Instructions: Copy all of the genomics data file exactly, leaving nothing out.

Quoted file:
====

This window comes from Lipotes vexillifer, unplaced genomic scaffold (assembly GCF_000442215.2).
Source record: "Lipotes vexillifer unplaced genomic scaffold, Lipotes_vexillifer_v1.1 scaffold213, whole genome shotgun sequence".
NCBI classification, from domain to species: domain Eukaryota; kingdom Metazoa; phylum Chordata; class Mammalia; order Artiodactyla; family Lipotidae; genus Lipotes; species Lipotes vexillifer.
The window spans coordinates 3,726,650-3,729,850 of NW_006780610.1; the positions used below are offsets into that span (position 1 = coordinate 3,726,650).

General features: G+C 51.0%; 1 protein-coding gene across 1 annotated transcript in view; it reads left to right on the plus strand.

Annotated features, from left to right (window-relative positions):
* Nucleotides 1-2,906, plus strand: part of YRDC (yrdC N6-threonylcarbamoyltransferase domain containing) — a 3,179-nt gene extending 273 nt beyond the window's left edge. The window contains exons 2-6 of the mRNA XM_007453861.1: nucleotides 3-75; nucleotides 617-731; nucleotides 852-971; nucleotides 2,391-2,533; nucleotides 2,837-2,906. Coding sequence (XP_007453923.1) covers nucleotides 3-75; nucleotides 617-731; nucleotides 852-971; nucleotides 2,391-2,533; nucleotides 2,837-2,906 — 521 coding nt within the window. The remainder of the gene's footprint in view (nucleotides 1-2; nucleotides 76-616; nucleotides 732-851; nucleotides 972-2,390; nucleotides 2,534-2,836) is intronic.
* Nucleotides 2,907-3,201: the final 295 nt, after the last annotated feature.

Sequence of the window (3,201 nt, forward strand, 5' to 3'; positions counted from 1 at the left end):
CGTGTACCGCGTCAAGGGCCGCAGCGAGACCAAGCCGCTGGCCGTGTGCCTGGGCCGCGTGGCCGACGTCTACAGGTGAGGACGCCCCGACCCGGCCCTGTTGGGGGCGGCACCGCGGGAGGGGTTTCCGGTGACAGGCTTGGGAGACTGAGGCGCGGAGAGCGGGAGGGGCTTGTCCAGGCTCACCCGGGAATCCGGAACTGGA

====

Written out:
This window comes from Lipotes vexillifer, unplaced genomic scaffold (assembly GCF_000442215.2).
Source record: "Lipotes vexillifer unplaced genomic scaffold, Lipotes_vexillifer_v1.1 scaffold213, whole genome shotgun sequence".
NCBI classification, from domain to species: domain Eukaryota; kingdom Metazoa; phylum Chordata; class Mammalia; order Artiodactyla; family Lipotidae; genus Lipotes; species Lipotes vexillifer.
The window spans coordinates 3,726,650-3,729,850 of NW_006780610.1; the positions used below are offsets into that span (position 1 = coordinate 3,726,650).

General features: G+C 51.0%; 1 protein-coding gene across 1 annotated transcript in view; it reads left to right on the plus strand.

Annotated features, from left to right (window-relative positions):
* Nucleotides 1-2,906, plus strand: part of YRDC (yrdC N6-threonylcarbamoyltransferase domain containing) — a 3,179-nt gene extending 273 nt beyond the window's left edge. The window contains exons 2-6 of the mRNA XM_007453861.1: nucleotides 3-75; nucleotides 617-731; nucleotides 852-971; nucleotides 2,391-2,533; nucleotides 2,837-2,906. Coding sequence (XP_007453923.1) covers nucleotides 3-75; nucleotides 617-731; nucleotides 852-971; nucleotides 2,391-2,533; nucleotides 2,837-2,906 — 521 coding nt within the window. The remainder of the gene's footprint in view (nucleotides 1-2; nucleotides 76-616; nucleotides 732-851; nucleotides 972-2,390; nucleotides 2,534-2,836) is intronic.
* Nucleotides 2,907-3,201: the final 295 nt, after the last annotated feature.

Sequence of the window (3,201 nt, forward strand, 5' to 3'; positions counted from 1 at the left end):
CGTGTACCGCGTCAAGGGCCGCAGCGAGACCAAGCCGCTGGCCGTGTGCCTGGGCCGCGTGGCCGACGTCTACAGGTGAGGACGCCCCGACCCGGCCCTGTTGGGGGCGGCACCGCGGGAGGGGTTTCCGGTGACAGGCTTGGGAGACTGAGGCGCGGAGAGCGGGAGGGGCTTGTCCAGGCTCACCCGGGAATCCGGAACTGGA